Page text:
” Three million open jobs in U.S., but who’s qualified?”

            http://www.cbsnews.com/8301-18560_162-57547342/three-million-open-jobs-in-u.s-but-whos-qualified/

          • When they were young and learning to become a teacher there was no wi FI, or tablets or Internet, etc.. and now they are supposed to show kids how to use that technology.

            First of all, kids already know how to use that technology. They don’t need their teacher to show them anything.

            Then, do you believe that teachers as a group are particularly resistant to learning new things? How ironic! How does anyone else learn to use new technology? How did YOU learn to use electronic devises and the internet, for God’s sake!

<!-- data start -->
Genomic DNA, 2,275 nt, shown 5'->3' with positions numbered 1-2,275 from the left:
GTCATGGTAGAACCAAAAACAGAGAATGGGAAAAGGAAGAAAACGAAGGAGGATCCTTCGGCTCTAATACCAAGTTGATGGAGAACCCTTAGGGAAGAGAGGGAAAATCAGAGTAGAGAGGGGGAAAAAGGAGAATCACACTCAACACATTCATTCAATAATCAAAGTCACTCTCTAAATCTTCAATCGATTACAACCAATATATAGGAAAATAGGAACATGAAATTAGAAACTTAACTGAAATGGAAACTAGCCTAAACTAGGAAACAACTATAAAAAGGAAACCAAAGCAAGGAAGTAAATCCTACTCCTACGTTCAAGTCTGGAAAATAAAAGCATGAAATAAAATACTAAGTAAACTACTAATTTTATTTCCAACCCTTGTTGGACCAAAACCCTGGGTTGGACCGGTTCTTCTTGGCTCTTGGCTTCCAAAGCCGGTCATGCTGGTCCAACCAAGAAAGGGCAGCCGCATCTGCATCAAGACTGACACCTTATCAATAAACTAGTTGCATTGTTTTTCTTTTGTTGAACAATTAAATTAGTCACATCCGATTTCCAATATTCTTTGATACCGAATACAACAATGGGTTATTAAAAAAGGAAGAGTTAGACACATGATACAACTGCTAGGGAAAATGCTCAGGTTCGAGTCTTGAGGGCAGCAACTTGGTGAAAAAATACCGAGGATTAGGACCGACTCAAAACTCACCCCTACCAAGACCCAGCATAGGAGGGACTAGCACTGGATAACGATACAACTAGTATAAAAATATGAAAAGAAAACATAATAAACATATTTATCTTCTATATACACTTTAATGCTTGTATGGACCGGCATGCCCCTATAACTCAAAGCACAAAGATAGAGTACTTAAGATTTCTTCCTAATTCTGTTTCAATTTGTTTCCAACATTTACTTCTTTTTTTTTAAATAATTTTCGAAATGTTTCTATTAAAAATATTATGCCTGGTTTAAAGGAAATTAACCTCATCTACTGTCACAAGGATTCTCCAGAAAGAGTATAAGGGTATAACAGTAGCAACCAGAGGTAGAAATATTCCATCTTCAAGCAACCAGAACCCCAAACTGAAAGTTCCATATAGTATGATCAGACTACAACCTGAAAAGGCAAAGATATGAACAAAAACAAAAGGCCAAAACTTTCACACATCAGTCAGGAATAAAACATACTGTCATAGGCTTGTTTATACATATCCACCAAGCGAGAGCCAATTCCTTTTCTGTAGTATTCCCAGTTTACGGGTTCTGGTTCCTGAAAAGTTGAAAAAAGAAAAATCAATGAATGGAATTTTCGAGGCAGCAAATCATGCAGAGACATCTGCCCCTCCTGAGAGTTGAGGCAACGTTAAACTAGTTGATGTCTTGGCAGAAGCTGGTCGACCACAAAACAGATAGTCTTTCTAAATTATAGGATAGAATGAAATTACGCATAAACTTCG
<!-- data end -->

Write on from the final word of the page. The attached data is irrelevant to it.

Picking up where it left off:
Isn’t ongoing training a requirement for most teachers?

          • re: teachers and technology -

            you have the old dogs that know how the real world works in teaching but they’re not familiar with the technology and you have the young uns who are very comfortable with the technology but don’t really know enough about actual real-world teaching to use that technology effectively.

            but even the young uns don’t really understand how the technology actually works and you need to know that if you are going to deploy it in a teaching environment.

            cell phones, for instance don’t work in many schools .. and the internet may not be available to all kids…

          • John Dewey

            Larry seems to be arguing the typical bleeding heart liberal crap about poor workers who cannot adapt – or who may have to leave their communities of 50 years.

            My father and his generation would have laughed in Larry’s face…